Persistent illegal bird trade highlighted at notorious Bangkok Market
Thursday, July 28, 2016 at 2:02
TRAFFIC in Birds, Conservation awareness, In Asia

Spotted Owlet, one of the many protected native species for sale in Chatuchak Market © M.Phassaraudomsak / TRAFFIC Bangkok, Thailand, 28th July 2016—More than one thousand birds were found for sale in Bangkok’s famous Chatuchak Weekend Market over a two-day period, many of them legally protected and internationally threatened, according to a new paper published in BirdingASIA, the bulletin of the Oriental Bird Club.

TRAFFIC researchers counted 1,271 birds of 117 species in 45 shops or stalls during a survey on 28th and 29th March, 2015.

Of the total, nine species are listed as threatened on the IUCN Red List and eight species as Near Threatened. More than half the species were native to Thailand, the majority of them considered to be wild caught and thus protected by national legislation—which should prevent their capture and trade.

Among them was the native and nationally protected Red-whiskered Bulbul Pycnonotus jocosus, a popular competition songbird in Thailand and the second most numerous species recorded in the inventory.

Many birds in the market appeared to be in poor condition with some, particularly owls, on the verge of unconsciousness, suggesting a high level of mortality.

Although the numbers of birds recorded were lower than those found during surveys at Chatuchak in the late 1960s and 1980s, the open illegal trade at the market highlights the essential need for regular and effective enforcement, especially for native protected species, say the paper’s authors.

The researchers also said that many of the 56 non-native species could have been bred in Thailand but did not discount the possibility that some may have been smuggled into the country.

‘’Little is known about the commercial breeding of birds for sale in Thailand although it is common practice for wild-caught birds to be laundered as captive bred in Asia. There is a clear need for Thailand to do more to monitor and regulate captive breeding operations,’’ said Serene Chng, co-author and Programme Officer with TRAFFIC.

Of particular note was the presence of four Critically Endangered Yellow-crested Cockatoos Cacatua sulphurea, an internationally protected non-native species recorded in many high profile seizures.

The Thai government is currently reviewing the Wild Animal Reservation and Protection Act to include such non-native species that are currently protected under international regulations through the Convention on International Trade in Endangered Species of Wild Fauna and Flora (CITES) but not by national laws.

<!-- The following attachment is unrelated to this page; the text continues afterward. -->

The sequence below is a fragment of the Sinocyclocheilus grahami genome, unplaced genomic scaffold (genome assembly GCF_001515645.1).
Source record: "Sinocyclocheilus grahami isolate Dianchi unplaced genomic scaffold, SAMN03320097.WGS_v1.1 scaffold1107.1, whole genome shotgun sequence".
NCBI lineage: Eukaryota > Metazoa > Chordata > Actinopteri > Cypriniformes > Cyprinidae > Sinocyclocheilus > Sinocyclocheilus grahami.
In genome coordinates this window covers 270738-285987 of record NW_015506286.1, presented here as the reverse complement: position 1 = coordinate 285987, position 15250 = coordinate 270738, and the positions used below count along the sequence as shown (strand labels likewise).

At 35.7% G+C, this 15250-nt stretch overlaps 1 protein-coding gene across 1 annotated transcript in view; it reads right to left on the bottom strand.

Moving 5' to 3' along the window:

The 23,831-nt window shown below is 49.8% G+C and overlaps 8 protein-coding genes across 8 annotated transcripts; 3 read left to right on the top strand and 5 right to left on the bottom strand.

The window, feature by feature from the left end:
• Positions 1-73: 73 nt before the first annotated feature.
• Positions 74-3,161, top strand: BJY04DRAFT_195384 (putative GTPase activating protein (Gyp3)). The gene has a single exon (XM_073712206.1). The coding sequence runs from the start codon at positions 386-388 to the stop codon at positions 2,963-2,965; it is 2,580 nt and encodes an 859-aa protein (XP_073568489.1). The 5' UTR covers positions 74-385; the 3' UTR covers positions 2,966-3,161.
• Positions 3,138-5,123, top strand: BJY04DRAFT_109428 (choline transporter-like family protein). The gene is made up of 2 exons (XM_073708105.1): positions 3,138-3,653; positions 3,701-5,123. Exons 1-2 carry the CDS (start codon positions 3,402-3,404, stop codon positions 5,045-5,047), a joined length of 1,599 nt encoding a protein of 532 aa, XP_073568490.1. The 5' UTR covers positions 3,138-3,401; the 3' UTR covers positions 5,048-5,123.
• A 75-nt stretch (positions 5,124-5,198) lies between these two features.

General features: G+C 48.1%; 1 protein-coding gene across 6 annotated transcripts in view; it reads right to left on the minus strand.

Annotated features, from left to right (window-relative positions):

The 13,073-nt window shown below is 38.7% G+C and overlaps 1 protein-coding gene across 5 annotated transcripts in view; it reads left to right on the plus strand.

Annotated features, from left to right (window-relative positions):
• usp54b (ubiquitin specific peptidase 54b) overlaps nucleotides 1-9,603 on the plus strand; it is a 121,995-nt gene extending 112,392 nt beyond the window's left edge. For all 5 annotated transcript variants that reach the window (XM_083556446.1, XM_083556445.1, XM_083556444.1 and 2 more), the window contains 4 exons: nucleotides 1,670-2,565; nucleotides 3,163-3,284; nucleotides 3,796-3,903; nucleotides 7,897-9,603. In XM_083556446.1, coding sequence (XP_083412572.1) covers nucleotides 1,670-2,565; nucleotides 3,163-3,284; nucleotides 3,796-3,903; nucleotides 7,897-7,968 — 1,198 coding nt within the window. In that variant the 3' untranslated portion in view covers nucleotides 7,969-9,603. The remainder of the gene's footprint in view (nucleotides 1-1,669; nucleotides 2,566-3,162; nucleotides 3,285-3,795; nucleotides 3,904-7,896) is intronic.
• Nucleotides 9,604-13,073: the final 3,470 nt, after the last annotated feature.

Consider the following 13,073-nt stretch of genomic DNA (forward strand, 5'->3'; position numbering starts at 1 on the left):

”We are greatly encouraged that the Government of Thailand is taking steps towards amending the outdated and ineffective legislation,” said Dr Chris R. Shepherd, Regional Director for TRAFFIC in Southeast Asia. “The loophole is taken advantage of by unscrupulous dealers and undermines enforcement and conservation efforts.”

Dr. Nonn Panitvong, a committee member for the Bird Conservation Society of Thailand, the national BirdLife partner in Thailand said: “Although illegal wildlife trade is increasingly moving to online platforms, markets like Chatuchak remain important for both legal and illegal trade in species that enter Thailand and clearly need to be closely monitored and regulated."

ENDS

More information
Elizabeth John, Senior Communications Officer, TRAFFIC, Tel: +6012 207979 Email: elizabeth.john@traffic.org

Richard Thomas, Global Communications Co-ordinator, TRAFFIC, Tel +44 7921 309176 Emal: richard.thomas@traffic.org

About TRAFFIC
TRAFFIC, the wildlife trade monitoring network, works to ensure that trade in wild plants and animals is not a threat to the conservation of nature. TRAFFIC is a strategic alliance of IUCN and WWF.

About Oriental Bird Club
The Oriental Bird Club is a volunteer-run UK-registered charity whose aims are to encourage an interest in wild birds of the Oriental region and their conservation; to promote the work of regional bird and nature societies; and to collate and publish information on Oriental birds.

Article originally appeared on TRAFFIC (http://www.traffic.org/).
See website for complete article licensing information.